anyway, thanks for your reply. in your 20+ years of business, do you have an explanation for why the CEO of PWRD was able to reduce his holdings of the company by %25 without ever filing a form 4 with the SEC? I see he filed multiple 144s, where can an investor find 144's as they are published since so many websites dont even report them?

    also, what website would you use were you to be in need of looking up some basic simple fundamentals?
     
  6. These websites have "disclaimers" and you should read it very carefully. Basically, anything reported in error, they aren't liable. As to lawsuits, I'm sure such is occurring but I don't think on the level of "class action" except during the dot.com days when there were "class action" lawsuits on any company that tanked in the market (most of them)...most folks believed they weren't given accurate information that could have prevented them from holding on to loser stocks when the market killed over. Most of the lawsuits got thrown out.

    Most of the same folks weren't complaining when the markets were going up for ridiculous reasons. :D

    As for PWRD...I've never heard of the company and I'm sure the company must have an "investor relations" contact page for you to contact someone and ask those questions.

    Last of all, I recommend you use several different sources and then compare the information so that you can make the best decision instead of putting all your eggs in one basket based upon one website only.

    Yet, the SEC itself is a great place to start @ http://www.sec.gov
     
  7. shogu77

    shogu77

    the car parking garages in new york city have "Disclaimers" listed that say if there is any theft or damage to your car, they are not liable.

    of course its a lie, and they are legally liable. they just put up those signs to discourage action.

    no matter what their disclaimers say, id think an investor had a leg to stand on in saying he was provided false information before investing, regardless of the direction the market goes.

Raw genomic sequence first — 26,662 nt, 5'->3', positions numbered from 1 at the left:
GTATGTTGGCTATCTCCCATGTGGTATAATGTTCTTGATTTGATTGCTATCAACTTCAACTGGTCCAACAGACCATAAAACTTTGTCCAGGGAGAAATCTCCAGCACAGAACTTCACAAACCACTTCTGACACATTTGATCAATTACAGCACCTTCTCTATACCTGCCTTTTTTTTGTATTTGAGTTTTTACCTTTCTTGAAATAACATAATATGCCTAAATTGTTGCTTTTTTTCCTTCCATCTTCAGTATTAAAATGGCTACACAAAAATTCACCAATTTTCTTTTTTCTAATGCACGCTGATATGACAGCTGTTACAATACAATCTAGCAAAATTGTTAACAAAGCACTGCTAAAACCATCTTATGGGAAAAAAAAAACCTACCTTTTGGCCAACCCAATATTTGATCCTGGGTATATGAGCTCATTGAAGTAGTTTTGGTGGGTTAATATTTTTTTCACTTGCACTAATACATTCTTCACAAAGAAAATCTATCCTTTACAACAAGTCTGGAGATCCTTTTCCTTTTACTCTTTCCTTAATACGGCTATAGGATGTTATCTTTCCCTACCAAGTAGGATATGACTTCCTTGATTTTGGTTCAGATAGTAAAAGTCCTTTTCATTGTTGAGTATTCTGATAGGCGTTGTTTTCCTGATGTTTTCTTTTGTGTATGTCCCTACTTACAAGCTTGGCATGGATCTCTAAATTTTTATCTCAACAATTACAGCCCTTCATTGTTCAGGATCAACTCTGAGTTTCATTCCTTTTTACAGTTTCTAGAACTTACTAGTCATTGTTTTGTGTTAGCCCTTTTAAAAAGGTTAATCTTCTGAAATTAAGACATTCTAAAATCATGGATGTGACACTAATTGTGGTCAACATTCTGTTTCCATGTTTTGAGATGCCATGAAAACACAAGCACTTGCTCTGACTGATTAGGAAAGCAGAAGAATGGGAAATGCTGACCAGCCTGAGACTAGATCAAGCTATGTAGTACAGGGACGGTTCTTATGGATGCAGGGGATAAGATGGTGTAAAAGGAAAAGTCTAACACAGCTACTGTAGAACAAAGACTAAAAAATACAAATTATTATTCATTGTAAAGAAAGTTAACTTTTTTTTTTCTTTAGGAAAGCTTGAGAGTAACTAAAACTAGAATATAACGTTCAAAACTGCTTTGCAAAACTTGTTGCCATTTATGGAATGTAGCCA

of course, i bet nasdaq has better government relations than the car parking garages in new york city, so theyll get away with alot more =)
     
  8. I view Data Vendors like http://www.nasdaq.com website or any other website use of disclaimers as simple this...they are stating for fact that there will sometimes be inaccurate information and that we can't do anything about the inaccuracy unless we have proof that Nasdaq or any other website willfully posted the inaccurate information.

    Regardless, I'm not lawyer and you will need to remember the information on their website is there only for as stated at their website...

    informational and educational purposes only, and nothing contained herein should be construed as investment advice, either on behalf of a particular security or an overall investment strategy. @ http://www.nasdaq.com/about/terms.aspx

    That's the life of being an investor or trader. We use their information and if we make a lot of money via inaccurate information...we don't complain and think we're smart. If we struggle or lose money...it's not fair and its someone's else fault (not our fault). I suspect that's why such types of lawsuits were thrown out of court after the dot.com collapses except for those where a company intentionally (willfully) wanted to deceive.

    Get use to the fact that data vendors (e.g. Nasdaq) aren't perfect.
     
  9. what website would you use were you to be in need of looking up some basic simple fundamentals?

    -----------------------

    Accountants have been asking this question for years. For cripes sake an accountant can't even get a straight answer from the company.
     
    #10     Nov 17, 2012